Revealing Posthuman Encounters in Performance is an intervention to reframe current theatre studies methodologies to attend to the broader spectrum of non-human actors and the crucial ways they exert agency in the theatre event.
Modern life has become defined in many ways by our digital experiences, and it is in this technological environment that a retreat to an idealized version of the past has been increasingly realized and depicted through social media. The distinctive aesthetics of cottagecore, dark and light academia, and vintage movements represent creative cross sections through which individuals blend pop culture, literature, fantasy, art, and lifestyle elements in an often fantastical, romanticized, or idealized version of the past—one inherently informed by and expressed through a modern, digital present.
What is time? Why and how have questions surrounding temporality become central to queer and Black studies in recent times? What is the (non)relation between queer temporality and Black time? Please send 300-word abstracts and a short bio to email@example.com and firstname.lastname@example.org. The MLA 2023 conference will take place in San Francisco, CA, from January 5-8 2023.
POWERS OF POP: Cross-Cultural Influences Between Japanese and American Pop Cultures
To be published by Cambridge Scholars Publishing
Edited by Dr. Kendra Sheehan and Matthew Hodge
Final update: Panel complete. Please email email@example.com for the Zoom room ID if you'd like to join informally.
Call For Papers: Teaching Jovita Gonzalez’ Caballero, Feminist Radical Domesticity, and Memory as Borderlands and Transformation
UPDATE: Papers on Cisneros, Moraga, Anzaldua: Mexican American studies feminist texts also highly encouraged. We wish to center student approaches to Mexican American studies of feminist/borderlands texts of all kinds as part of a conversation around Cabellero, but welcome other texts as well.
Speculative fiction has become the space in which imaginings of the future proliferate not totally free of the specter of history but free from the fatalism that subaltern communities often are forced to cope with under the weight of that history. As such, Indigenous writers, both in the US and in the rest of the world, have turned to the genre as a way to construct futurisms of survivance and resistance. If the weight of history has and does manifest itself in violence, both physical and otherwise, then the question of autonomy is central, for violence is perhaps the most basic violation of the individual and the communal.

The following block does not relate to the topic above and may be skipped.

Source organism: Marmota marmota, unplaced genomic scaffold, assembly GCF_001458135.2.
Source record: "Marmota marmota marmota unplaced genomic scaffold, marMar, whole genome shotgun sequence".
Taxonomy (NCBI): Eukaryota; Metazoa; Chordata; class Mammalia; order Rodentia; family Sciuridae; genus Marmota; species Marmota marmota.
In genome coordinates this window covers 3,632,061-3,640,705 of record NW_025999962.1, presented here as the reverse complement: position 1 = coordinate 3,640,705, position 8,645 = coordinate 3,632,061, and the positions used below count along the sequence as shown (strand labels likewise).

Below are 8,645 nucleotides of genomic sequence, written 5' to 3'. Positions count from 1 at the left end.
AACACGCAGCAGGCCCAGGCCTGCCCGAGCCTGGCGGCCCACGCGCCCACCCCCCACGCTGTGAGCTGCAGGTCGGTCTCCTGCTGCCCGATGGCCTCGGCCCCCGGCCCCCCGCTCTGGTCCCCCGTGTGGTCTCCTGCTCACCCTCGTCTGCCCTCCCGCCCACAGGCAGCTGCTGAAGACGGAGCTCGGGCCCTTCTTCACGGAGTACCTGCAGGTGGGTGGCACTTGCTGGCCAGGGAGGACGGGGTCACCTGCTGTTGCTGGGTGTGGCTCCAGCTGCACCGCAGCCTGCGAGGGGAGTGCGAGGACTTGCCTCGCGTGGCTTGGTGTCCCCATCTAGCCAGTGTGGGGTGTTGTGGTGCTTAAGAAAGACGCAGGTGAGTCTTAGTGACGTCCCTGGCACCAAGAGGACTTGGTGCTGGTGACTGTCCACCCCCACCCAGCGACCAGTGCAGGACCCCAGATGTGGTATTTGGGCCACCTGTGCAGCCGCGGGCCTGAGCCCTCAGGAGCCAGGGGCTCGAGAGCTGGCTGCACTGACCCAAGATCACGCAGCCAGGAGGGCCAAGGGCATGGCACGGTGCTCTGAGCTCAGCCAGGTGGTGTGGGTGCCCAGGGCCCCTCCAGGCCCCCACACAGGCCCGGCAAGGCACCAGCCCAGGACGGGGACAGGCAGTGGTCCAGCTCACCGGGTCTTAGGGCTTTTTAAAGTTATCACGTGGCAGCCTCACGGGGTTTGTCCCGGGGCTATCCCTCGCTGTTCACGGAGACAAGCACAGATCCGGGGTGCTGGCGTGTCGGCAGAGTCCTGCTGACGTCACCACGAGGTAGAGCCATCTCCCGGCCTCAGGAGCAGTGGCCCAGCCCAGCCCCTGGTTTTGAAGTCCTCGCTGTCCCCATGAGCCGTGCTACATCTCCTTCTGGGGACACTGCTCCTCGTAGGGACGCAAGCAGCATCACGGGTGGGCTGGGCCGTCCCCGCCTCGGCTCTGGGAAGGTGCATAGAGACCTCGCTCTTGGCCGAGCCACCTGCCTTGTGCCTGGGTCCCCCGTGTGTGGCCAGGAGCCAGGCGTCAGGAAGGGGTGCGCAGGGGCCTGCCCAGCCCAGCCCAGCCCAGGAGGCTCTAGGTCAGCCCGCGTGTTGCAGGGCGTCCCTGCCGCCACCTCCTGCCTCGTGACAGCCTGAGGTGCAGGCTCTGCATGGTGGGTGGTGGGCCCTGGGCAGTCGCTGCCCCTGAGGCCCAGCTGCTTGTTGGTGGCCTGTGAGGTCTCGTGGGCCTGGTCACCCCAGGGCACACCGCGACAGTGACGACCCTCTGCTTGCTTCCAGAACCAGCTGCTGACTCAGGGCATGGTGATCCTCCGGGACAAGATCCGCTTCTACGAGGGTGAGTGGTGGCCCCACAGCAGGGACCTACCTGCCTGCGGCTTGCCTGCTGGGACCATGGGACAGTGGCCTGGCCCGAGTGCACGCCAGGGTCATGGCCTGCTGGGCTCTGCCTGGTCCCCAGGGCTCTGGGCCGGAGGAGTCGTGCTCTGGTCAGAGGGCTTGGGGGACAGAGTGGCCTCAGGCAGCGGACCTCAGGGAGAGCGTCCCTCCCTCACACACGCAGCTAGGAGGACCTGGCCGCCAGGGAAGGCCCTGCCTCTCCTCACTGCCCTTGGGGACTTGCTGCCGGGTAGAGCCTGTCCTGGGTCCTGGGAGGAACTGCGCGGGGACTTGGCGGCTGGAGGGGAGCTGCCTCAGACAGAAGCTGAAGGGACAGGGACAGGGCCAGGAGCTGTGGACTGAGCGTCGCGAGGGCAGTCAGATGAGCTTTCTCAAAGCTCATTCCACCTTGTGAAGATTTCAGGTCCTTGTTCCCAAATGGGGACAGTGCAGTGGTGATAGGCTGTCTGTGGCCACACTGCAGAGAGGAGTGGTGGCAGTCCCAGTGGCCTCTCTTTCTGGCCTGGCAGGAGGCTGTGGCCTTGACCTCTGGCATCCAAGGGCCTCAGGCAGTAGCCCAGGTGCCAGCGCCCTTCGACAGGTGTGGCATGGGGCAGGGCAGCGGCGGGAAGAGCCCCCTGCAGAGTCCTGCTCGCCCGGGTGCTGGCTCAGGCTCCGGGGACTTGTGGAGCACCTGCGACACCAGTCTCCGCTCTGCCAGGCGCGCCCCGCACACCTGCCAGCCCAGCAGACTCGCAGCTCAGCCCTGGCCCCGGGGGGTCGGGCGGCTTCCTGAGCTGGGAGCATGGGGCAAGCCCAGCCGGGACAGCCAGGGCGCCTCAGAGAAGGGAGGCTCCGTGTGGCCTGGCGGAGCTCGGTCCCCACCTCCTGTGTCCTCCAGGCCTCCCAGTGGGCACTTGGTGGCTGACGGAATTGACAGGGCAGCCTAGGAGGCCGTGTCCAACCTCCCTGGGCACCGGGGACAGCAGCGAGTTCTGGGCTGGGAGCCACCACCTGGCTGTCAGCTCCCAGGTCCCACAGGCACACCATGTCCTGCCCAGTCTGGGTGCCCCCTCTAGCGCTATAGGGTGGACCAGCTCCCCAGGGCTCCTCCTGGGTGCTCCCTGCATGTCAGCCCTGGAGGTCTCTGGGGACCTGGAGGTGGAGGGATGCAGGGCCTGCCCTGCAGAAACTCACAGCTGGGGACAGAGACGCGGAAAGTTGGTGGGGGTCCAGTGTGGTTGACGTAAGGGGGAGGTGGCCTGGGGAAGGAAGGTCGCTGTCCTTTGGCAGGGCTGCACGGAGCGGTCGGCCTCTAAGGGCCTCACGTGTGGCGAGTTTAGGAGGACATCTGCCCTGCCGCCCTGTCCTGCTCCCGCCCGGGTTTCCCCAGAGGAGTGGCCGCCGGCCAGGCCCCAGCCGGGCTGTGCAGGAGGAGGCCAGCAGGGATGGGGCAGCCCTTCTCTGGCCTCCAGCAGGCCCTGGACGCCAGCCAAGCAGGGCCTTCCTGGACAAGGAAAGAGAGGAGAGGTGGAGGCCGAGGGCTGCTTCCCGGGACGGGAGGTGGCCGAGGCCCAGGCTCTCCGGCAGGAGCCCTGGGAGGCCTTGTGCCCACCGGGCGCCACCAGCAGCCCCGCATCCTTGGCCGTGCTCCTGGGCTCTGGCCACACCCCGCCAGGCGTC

The Review of English and American Literature
Call for Papers
Special Issue: The Immaterial
Deadline for Submissions: June 30, 2022
The Review of English and American Literature
Call for Papers
This panel considers Wynter’s letter as a call to challenge present truths of biocentrism, classifications of humanness, and the condemnation of “the speech of the street” to cultivate new modes of knowing/feeling. 250 word abstract. Contact: Amari Mitchell (firstname.lastname@example.org) or Diana Molina (email@example.com).
If you are invited to participate in a 2023 session, you must be an MLA member by 7 April 2022.
All session participants must register for the convention.
Topics may include but not limited to:
Deadline for Submissions: April 18th
A call for paper presentation on any aspect of Spanish (literature, film, civilization, linguistics, pedagogy, etc.). Priority is given to presentations in Spanish, though papers in English will be accepted too.
Keywords: Spanish, Literature, Spanish Pedagogy, Linguistics, Spanish Culture
Important Dates: to be held, Via Zoom, on April 29th, 2022
Email abstracts to: firstname.lastname@example.org